84th AMS Annual Meeting

Thursday, 15 January 2004: 11:15 AM
Improvements to surface flux computations in a non-local-mixing PBL scheme, and refinements to urban processes in the NOAH land-surface model with the NCAR/ATEC real-time FDDA and forecast system
Room 607
Yubao Liu, NCAR/RAP, Boulder, CO; and F. Chen, T. Warner, S. Swerdlin, J. Bowers, and S. Halvorson
Poster PDF (662.8 kB)
In the last three years, NCAR and the Army ATEC Program have jointly developed a real-time multi-grid (with grid sizes of 0.5 - 45 km) rapid-cycling four-dimensional data assimilation and forecast (RTFDDA) system. The system was deployed and has been running operationally at five Army testing ranges. The high-resolution, accurate, real-time analyses and forecasts from the RTFDDA system have become a dependable tool in the daily operational meteorological support for tests at these Army test ranges. Considerable effort was spent at continuously improving the data assimilation and the model physics of the system. This paper will report on some improvements to the model PBL simulation, through augmentation of the surface flux computation and fine-tuning the urban-soil property parameters.

Verification of the surface analyses and forecasts of the RTDDDA systems indicated that the systems tend to systematically underestimate the daytime surface winds for most seasons. This occurred at all the Army ranges, which are located in very different geographic and climatological areas. The FDDA analysis could corrected the wind bias, but the correction does not survive into a longer forecast. Recently, a few other investigators recognized a similar problem in their case simulations and/or operational MM5 forecasts with the broadly-used Hong and Pan (1996) (commonly referred to as MRF) PBL scheme (e.g. Zhang and Zheng, 2003). It was speculated that the model might be underestimating the downward momentum flux in the free-convection PBL during daytimes. Our recent analysis with RTDDDA model output reveals different reason. We found that the MRF model appears to significantly overestimate the convection-induced turbulent mixing under free convection, through the so-called convective velocity (w*). The excessive w* results in an overestimate of the friction velocity (u*) and imposes excessive friction from the ground surface. It is this excessive surface friction that severely reduces surface momentum and leads to the excesssively weak surface winds. To solve the problem, a more sophisticated physically-based Beljaars' (1994) surface flux formulation was implemented into the MRF PBL scheme. In the new formulation, the w* is computed directly from the model surface sensible and latent heat fluxes, and the PBL height. A new approach to define the PBL height with the local Richardson-Number is also implemented and compared with the non-local (bulk) Richardson-Number method. It is found that the PBL height obtained with the new method greatly mitigates the known overestimation of PBL heights in the original MRF scheme. In addition, the Zilitinkevich (2001) surface heat flux formulation is introduced. Simulation experiments with the RTFDDA model configuration indicate that these modifications not only effectively reduce the daytime weak wind bias, but also improve the surface thermal and moisture forecasts. Case studies show that the revised MRF scheme performs comparable to the much more expensive ( ~25% of the total model run-time) TKE-based ETA Mellor-Yamada PBL scheme.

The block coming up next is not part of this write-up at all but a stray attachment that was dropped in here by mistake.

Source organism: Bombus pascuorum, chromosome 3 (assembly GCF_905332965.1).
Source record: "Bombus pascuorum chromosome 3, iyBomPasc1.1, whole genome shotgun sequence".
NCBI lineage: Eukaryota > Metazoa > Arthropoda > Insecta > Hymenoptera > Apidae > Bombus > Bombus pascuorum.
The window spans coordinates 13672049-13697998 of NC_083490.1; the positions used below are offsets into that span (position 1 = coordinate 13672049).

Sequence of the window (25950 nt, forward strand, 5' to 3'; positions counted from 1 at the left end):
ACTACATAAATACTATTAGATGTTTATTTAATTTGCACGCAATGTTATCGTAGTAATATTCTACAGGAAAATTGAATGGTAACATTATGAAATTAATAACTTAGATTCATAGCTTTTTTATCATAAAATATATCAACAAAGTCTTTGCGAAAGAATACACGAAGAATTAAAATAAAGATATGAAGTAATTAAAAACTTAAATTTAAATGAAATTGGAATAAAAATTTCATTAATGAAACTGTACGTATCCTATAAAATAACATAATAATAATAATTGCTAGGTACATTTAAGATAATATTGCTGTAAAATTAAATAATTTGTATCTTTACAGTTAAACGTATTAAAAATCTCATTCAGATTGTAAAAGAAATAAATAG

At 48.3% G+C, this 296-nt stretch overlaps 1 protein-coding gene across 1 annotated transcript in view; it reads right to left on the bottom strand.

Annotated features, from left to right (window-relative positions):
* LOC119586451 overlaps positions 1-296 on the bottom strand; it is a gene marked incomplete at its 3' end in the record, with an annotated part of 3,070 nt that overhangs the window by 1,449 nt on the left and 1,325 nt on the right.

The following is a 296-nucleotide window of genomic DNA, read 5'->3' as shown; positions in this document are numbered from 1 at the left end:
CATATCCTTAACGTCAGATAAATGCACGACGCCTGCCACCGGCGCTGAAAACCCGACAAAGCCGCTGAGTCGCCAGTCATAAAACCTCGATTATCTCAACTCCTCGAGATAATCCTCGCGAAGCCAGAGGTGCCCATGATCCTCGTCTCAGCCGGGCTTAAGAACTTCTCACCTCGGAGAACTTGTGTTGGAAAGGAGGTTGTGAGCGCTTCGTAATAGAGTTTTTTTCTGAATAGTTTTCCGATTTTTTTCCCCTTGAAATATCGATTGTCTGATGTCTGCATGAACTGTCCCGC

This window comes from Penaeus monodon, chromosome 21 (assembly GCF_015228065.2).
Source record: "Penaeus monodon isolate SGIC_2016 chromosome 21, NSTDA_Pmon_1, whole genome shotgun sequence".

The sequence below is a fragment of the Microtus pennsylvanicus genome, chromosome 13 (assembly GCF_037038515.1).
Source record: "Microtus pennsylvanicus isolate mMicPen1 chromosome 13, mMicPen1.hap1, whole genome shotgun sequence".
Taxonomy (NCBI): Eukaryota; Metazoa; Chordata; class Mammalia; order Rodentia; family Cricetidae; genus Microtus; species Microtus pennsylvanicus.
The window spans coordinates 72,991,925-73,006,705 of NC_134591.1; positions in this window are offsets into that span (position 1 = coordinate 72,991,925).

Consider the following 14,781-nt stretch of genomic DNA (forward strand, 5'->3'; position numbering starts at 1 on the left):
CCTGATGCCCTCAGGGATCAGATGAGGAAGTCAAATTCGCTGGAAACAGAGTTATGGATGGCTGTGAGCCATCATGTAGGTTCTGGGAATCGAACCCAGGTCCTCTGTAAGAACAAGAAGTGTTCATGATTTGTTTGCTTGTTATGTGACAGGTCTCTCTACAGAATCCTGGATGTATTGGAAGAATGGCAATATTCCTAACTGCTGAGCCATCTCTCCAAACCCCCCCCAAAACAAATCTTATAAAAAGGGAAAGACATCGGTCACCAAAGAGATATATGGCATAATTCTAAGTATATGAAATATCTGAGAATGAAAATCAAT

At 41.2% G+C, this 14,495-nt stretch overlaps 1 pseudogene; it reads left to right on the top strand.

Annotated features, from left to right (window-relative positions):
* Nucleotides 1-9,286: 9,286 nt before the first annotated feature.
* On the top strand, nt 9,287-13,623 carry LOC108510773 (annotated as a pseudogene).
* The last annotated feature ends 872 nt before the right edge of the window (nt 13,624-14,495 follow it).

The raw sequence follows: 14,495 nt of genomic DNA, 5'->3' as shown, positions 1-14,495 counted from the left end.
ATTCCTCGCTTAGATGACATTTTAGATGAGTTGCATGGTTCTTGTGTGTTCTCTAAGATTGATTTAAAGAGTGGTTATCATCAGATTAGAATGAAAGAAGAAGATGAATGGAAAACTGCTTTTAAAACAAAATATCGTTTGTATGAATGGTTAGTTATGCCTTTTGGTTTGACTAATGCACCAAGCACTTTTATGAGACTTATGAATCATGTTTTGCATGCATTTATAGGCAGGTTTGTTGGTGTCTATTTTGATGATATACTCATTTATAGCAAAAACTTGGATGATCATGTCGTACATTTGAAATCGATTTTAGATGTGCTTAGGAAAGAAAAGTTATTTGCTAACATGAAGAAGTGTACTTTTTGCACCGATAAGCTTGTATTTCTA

The revised MRF PBL scheme was employed in the RTFDDA operation for the Joint Urban 2003 (JUT) Field Experiment in Oklahoma City during late June and July. Five nested grids with a fine grid size of 500 m were designed to properly resolve the OKC areas. To appropriately simulate the urban effect, urban parameters of the NOAH land-surface model were adjusted to better reflect the large heat capacity, small water storage capacity and other properties of the urban surface. Both case studies and statistics of JUT operational runs show reasonable simulation of the urban heat island and its effect on modification of the PBL structure and local circulations in conjunction with the revised MRF PBL and the urban parameter refinements.

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